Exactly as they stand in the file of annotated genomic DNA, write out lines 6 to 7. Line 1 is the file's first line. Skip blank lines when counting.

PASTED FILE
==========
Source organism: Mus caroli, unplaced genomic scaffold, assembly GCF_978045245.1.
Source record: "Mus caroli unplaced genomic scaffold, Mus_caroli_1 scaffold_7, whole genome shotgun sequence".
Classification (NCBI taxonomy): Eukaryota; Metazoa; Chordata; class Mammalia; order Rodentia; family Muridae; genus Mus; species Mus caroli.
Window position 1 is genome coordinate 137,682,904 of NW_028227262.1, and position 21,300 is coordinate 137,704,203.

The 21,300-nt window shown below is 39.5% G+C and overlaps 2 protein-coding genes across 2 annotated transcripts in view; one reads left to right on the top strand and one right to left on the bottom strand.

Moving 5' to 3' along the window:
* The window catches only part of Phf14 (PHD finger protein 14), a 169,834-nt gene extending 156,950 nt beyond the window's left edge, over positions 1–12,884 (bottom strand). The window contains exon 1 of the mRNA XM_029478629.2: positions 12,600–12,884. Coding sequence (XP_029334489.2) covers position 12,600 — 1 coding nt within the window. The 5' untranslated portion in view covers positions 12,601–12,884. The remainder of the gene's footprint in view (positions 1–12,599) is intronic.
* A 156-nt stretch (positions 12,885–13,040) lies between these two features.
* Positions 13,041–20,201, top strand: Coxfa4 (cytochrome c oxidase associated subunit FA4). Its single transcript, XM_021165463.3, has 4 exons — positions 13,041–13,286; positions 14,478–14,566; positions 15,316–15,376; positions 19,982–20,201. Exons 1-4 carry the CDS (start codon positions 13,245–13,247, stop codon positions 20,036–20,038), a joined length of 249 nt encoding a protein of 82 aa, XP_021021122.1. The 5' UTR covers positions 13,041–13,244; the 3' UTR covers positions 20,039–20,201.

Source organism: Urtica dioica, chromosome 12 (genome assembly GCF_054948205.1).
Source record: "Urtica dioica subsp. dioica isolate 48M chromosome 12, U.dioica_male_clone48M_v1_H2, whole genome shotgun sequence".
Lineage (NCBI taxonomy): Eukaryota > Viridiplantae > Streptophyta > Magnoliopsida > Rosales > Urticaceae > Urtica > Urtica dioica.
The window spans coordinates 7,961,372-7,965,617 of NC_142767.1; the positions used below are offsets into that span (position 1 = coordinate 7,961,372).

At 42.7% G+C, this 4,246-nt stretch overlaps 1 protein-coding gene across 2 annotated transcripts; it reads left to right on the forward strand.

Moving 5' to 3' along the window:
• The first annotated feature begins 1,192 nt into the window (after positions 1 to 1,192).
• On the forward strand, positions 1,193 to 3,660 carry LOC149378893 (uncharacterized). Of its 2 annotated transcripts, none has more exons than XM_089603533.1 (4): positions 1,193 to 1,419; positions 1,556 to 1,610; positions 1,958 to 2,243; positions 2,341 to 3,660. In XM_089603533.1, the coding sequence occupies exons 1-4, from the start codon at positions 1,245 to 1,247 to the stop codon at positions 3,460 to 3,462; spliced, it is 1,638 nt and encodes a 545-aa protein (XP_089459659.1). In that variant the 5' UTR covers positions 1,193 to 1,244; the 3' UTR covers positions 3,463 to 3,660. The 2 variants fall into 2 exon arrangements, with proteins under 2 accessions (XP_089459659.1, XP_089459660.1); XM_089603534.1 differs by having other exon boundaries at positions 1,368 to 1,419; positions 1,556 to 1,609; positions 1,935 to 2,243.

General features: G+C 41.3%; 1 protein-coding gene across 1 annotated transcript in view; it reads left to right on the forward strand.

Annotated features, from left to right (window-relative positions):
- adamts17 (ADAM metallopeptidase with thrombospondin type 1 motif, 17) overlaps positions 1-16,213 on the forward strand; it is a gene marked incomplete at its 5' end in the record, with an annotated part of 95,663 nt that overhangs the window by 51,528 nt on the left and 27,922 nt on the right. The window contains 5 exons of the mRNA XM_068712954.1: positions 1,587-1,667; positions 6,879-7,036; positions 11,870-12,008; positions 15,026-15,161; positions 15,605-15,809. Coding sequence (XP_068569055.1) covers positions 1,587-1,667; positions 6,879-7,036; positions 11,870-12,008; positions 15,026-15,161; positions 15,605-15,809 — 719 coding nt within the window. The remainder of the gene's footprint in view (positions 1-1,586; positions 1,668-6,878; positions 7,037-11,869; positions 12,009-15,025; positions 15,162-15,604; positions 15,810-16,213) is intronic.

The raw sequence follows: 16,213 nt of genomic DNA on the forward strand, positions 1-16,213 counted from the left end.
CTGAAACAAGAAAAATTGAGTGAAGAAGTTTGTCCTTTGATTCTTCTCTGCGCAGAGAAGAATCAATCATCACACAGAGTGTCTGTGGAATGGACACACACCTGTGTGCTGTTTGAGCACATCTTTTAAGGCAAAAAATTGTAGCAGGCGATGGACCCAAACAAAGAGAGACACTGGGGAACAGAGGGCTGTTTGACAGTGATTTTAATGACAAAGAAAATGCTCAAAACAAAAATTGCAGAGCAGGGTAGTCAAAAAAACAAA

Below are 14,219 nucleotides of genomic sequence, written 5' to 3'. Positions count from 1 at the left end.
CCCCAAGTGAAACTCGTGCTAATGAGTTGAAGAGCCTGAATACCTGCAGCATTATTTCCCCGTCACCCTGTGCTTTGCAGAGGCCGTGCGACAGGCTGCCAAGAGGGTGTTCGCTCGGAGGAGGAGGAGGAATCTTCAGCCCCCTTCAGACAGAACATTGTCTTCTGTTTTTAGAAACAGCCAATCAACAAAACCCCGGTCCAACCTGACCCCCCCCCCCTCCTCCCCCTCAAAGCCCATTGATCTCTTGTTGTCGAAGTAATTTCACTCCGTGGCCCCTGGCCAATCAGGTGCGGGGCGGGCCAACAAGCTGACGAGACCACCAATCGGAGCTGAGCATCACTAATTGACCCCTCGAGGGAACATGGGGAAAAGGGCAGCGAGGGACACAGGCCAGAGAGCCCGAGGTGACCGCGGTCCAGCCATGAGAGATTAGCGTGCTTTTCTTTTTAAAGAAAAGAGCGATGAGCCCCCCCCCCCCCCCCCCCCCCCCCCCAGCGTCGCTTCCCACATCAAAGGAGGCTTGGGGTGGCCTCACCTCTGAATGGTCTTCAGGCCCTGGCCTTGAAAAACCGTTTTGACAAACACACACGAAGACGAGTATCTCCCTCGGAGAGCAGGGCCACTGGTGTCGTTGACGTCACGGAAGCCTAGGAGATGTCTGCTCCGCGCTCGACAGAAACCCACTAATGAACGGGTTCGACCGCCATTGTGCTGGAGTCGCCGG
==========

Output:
Moving 5' to 3' along the window:
* The window catches only part of Phf14 (PHD finger protein 14), a 169,834-nt gene extending 156,950 nt beyond the window's left edge, over positions 1–12,884 (bottom strand). The window contains exon 1 of the mRNA XM_029478629.2: positions 12,600–12,884. Coding sequence (XP_029334489.2) covers position 12,600 — 1 coding nt within the window. The 5' untranslated portion in view covers positions 12,601–12,884. The remainder of the gene's footprint in view (positions 1–12,599) is intronic.